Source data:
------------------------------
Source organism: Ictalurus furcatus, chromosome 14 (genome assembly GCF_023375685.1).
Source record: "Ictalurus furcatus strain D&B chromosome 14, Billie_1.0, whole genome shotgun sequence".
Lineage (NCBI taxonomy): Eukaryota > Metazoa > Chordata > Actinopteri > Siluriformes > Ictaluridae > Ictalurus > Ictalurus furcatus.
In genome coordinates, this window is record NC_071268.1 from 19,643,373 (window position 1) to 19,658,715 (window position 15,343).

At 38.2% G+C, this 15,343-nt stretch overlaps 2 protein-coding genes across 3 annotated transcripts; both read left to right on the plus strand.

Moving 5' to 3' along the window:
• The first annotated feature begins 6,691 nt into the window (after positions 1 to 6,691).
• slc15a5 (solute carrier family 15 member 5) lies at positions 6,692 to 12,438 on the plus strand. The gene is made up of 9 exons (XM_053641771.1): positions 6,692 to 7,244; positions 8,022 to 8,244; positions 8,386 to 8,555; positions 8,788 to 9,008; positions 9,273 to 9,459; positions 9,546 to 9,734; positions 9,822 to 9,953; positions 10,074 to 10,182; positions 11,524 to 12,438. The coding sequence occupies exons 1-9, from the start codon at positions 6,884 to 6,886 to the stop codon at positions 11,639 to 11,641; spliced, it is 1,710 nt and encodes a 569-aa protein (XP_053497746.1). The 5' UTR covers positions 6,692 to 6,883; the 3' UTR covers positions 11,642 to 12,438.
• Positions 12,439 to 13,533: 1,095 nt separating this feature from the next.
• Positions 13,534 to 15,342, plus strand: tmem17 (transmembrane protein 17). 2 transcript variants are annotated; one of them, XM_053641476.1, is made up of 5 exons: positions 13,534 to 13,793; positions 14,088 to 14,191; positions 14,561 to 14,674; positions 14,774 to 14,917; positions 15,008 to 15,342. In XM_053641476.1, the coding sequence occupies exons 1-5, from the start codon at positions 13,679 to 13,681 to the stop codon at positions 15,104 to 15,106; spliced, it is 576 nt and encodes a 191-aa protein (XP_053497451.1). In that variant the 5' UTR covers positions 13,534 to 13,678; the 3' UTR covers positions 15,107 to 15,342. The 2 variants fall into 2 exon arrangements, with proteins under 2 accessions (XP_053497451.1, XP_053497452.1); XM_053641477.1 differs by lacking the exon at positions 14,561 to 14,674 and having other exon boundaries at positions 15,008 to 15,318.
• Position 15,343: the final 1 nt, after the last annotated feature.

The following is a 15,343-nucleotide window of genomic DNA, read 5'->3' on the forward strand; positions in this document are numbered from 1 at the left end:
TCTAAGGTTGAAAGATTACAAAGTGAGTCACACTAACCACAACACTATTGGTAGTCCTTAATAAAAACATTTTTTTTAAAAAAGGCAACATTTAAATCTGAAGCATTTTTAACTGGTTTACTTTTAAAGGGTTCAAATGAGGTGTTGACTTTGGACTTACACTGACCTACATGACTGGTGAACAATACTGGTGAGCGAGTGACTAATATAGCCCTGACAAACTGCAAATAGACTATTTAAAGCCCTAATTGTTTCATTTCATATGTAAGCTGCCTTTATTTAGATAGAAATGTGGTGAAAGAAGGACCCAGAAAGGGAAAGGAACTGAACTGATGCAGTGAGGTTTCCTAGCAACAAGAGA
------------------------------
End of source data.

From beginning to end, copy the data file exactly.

Source organism: Ictalurus furcatus, chromosome 14 (genome assembly GCF_023375685.1).
Source record: "Ictalurus furcatus strain D&B chromosome 14, Billie_1.0, whole genome shotgun sequence".
Lineage (NCBI taxonomy): Eukaryota > Metazoa > Chordata > Actinopteri > Siluriformes > Ictaluridae > Ictalurus > Ictalurus furcatus.
In genome coordinates, this window is record NC_071268.1 from 19,643,373 (window position 1) to 19,658,715 (window position 15,343).

At 38.2% G+C, this 15,343-nt stretch overlaps 2 protein-coding genes across 3 annotated transcripts; both read left to right on the plus strand.

Moving 5' to 3' along the window:
• The first annotated feature begins 6,691 nt into the window (after positions 1 to 6,691).
• slc15a5 (solute carrier family 15 member 5) lies at positions 6,692 to 12,438 on the plus strand. The gene is made up of 9 exons (XM_053641771.1): positions 6,692 to 7,244; positions 8,022 to 8,244; positions 8,386 to 8,555; positions 8,788 to 9,008; positions 9,273 to 9,459; positions 9,546 to 9,734; positions 9,822 to 9,953; positions 10,074 to 10,182; positions 11,524 to 12,438. The coding sequence occupies exons 1-9, from the start codon at positions 6,884 to 6,886 to the stop codon at positions 11,639 to 11,641; spliced, it is 1,710 nt and encodes a 569-aa protein (XP_053497746.1). The 5' UTR covers positions 6,692 to 6,883; the 3' UTR covers positions 11,642 to 12,438.
• Positions 12,439 to 13,533: 1,095 nt separating this feature from the next.
• Positions 13,534 to 15,342, plus strand: tmem17 (transmembrane protein 17). 2 transcript variants are annotated; one of them, XM_053641476.1, is made up of 5 exons: positions 13,534 to 13,793; positions 14,088 to 14,191; positions 14,561 to 14,674; positions 14,774 to 14,917; positions 15,008 to 15,342. In XM_053641476.1, the coding sequence occupies exons 1-5, from the start codon at positions 13,679 to 13,681 to the stop codon at positions 15,104 to 15,106; spliced, it is 576 nt and encodes a 191-aa protein (XP_053497451.1). In that variant the 5' UTR covers positions 13,534 to 13,678; the 3' UTR covers positions 15,107 to 15,342. The 2 variants fall into 2 exon arrangements, with proteins under 2 accessions (XP_053497451.1, XP_053497452.1); XM_053641477.1 differs by lacking the exon at positions 14,561 to 14,674 and having other exon boundaries at positions 15,008 to 15,318.
• Position 15,343: the final 1 nt, after the last annotated feature.

The following is a 15,343-nucleotide window of genomic DNA, read 5'->3' on the forward strand; positions in this document are numbered from 1 at the left end:
TCTAAGGTTGAAAGATTACAAAGTGAGTCACACTAACCACAACACTATTGGTAGTCCTTAATAAAAACATTTTTTTTAAAAAAGGCAACATTTAAATCTGAAGCATTTTTAACTGGTTTACTTTTAAAGGGTTCAAATGAGGTGTTGACTTTGGACTTACACTGACCTACATGACTGGTGAACAATACTGGTGAGCGAGTGACTAATATAGCCCTGACAAACTGCAAATAGACTATTTAAAGCCCTAATTGTTTCATTTCATATGTAAGCTGCCTTTATTTAGATAGAAATGTGGTGAAAGAAGGACCCAGAAAGGGAAAGGAACTGAACTGATGCAGTGAGGTTTCCTAGCAACAAGAGA